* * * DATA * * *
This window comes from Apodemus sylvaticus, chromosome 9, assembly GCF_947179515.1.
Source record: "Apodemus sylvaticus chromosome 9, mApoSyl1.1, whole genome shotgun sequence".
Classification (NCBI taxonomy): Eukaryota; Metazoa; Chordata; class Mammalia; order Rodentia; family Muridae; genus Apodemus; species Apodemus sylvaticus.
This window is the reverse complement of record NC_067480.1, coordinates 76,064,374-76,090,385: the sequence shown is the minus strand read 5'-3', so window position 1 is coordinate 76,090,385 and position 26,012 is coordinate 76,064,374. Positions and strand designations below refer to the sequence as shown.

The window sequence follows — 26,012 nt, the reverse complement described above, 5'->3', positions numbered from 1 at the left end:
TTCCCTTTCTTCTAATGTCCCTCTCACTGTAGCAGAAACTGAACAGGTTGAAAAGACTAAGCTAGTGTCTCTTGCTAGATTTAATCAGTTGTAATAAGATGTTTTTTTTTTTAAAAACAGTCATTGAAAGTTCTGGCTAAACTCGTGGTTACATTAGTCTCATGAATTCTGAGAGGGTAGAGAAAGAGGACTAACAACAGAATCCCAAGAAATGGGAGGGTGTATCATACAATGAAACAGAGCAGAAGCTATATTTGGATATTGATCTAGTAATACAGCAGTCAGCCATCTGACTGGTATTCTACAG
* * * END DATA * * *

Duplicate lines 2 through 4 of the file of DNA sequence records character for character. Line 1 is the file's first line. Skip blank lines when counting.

Source record: "Apodemus sylvaticus chromosome 9, mApoSyl1.1, whole genome shotgun sequence".
Classification (NCBI taxonomy): Eukaryota; Metazoa; Chordata; class Mammalia; order Rodentia; family Muridae; genus Apodemus; species Apodemus sylvaticus.
This window is the reverse complement of record NC_067480.1, coordinates 76,064,374-76,090,385: the sequence shown is the minus strand read 5'-3', so window position 1 is coordinate 76,090,385 and position 26,012 is coordinate 76,064,374. Positions and strand designations below refer to the sequence as shown.